economy class syndrome


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economy class syndrome

lower limb thrombosis or thromboembolism caused by restricted movement and cramped space associated with coach class airplane seats.
Deep vein thrombosis formed in the lower leg after prolonged immobility—e.g., in the cramped economy class seats on long flights
References in periodicals archive ?
A MIDLAND Land Rover worker is considering legal action against an airline after falling victim to economy class syndrome which nearly killed him.
Marketing Communications - Established Products Pepperpot: Dorland Sweeney Jones Economy Class Syndrome - Media Outreach Initiative BSN-JOBST Runner-Up: FCF Schmidt Public Relations Metabo Corporation
That's according to Vale of Glamorgan MP John Smith, who heads a campaign to urge airlines to inform people about any possible link between long-haul flights and deep vein thrombosis, also known as economy class syndrome.
Previously it was thought DVT - so-called economy class syndrome - was only linked to cramped conditions on long-haul flights.
Gary Gibson, 37, collapsed in Majorca earlier this month from possible economy class syndrome after flying in on a family holiday from Scotland.
She is now one of 55 people fighting a landmark legal case against 28 airlines for failing to warn them or their relatives about the risk of DVT, also known as economy class syndrome.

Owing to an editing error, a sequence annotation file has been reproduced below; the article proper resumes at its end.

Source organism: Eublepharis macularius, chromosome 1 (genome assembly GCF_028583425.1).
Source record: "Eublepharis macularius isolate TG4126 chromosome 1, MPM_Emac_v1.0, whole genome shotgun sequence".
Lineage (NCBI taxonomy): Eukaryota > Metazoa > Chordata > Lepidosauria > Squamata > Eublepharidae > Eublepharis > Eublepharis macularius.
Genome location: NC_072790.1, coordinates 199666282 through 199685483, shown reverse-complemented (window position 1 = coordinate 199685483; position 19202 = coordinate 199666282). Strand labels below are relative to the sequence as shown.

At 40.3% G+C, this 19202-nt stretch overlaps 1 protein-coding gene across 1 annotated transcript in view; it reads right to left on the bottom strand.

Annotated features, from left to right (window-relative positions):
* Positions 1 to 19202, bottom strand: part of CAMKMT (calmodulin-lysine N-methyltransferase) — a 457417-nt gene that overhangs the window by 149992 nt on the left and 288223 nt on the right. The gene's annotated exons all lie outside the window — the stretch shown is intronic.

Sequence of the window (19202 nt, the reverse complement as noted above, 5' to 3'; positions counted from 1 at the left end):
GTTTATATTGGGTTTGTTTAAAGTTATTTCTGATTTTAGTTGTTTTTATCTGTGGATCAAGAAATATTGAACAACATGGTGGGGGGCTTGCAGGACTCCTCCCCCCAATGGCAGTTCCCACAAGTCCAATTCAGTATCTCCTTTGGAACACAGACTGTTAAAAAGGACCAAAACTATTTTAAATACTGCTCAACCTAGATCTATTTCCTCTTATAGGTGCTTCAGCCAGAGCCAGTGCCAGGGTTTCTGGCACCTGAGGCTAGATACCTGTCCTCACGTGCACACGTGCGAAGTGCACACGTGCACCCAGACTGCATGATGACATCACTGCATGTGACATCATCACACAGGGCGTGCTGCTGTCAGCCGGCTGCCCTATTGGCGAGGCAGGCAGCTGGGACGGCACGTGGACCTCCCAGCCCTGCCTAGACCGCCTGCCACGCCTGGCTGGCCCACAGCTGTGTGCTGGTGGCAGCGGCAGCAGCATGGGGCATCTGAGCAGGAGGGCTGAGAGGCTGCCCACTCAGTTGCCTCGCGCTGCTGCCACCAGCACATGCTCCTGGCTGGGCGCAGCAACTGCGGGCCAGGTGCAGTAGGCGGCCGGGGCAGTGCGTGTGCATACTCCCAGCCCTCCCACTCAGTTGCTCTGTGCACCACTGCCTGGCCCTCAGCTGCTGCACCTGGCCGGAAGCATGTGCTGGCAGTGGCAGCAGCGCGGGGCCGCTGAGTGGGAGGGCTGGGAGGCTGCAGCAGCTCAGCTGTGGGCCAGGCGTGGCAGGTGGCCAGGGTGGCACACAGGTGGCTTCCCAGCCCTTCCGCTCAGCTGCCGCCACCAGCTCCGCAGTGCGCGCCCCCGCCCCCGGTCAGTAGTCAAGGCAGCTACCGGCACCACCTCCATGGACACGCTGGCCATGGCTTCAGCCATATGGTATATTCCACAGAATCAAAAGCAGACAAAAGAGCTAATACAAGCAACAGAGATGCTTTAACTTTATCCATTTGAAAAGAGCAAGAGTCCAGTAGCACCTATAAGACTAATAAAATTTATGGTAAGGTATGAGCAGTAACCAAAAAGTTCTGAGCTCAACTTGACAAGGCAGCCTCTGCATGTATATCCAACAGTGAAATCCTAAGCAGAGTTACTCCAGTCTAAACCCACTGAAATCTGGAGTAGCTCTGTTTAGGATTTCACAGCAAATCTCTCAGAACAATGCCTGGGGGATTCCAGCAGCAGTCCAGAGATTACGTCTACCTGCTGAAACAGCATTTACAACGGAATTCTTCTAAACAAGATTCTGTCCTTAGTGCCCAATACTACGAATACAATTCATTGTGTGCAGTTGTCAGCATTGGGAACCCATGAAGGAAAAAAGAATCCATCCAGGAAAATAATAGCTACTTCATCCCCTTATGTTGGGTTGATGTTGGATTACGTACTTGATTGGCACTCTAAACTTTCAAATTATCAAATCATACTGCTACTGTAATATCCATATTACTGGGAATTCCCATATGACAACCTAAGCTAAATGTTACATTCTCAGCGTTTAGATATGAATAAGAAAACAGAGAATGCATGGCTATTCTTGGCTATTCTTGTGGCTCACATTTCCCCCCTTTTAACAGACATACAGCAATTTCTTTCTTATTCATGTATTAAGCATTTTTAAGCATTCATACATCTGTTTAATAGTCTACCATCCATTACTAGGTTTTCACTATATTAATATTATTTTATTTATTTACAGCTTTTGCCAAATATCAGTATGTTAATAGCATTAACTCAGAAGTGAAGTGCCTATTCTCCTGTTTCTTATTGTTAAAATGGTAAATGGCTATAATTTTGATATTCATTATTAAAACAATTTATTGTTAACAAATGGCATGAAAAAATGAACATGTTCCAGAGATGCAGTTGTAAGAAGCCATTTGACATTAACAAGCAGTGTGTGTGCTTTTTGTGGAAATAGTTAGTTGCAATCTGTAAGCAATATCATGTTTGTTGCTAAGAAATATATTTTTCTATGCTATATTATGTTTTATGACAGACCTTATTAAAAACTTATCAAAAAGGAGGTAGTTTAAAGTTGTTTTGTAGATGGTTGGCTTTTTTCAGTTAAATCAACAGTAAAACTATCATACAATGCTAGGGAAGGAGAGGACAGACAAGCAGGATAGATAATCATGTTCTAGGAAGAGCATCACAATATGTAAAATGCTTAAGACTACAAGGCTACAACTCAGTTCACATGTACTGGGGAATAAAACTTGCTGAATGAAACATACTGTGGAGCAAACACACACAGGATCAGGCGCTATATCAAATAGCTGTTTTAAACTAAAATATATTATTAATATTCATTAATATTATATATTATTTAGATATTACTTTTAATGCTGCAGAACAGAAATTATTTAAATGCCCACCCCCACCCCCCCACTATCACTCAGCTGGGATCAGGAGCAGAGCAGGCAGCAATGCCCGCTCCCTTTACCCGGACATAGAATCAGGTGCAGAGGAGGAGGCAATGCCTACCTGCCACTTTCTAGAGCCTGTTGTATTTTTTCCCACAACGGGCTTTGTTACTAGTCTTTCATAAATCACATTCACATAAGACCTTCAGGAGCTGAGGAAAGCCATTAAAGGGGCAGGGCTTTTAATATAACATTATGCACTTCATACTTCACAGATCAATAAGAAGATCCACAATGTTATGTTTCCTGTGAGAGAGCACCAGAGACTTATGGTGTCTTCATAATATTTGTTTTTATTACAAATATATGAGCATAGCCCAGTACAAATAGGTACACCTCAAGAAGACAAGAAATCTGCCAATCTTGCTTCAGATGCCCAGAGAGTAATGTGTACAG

Now Carolyn is one of fifty-six people fighting a landmark legal case against 28 airlines for failing to warn them or their relatives about the risk of DVT, also known as economy class syndrome.
Various studies on economy class syndrome have been published recently, citing a direct link between long flights and DVT.
The airline is already facing a legal challenge from other passengers claiming to have suffered from economy class syndrome - where sitting cramped for hours on long-haul flights can cause fatal blood clots known as deep vein thrombosis (DVT).
The daughters of a man who died from economy class syndrome are to hand a petition to Prime Minister Tony Blair.
Three Court of Appeal judges dismissed their claim that the condition - dubbed economy class syndrome - was not an accident under the the terms of the 1929 Warsaw Convention.
They dismiss economy class syndrome as "overstated".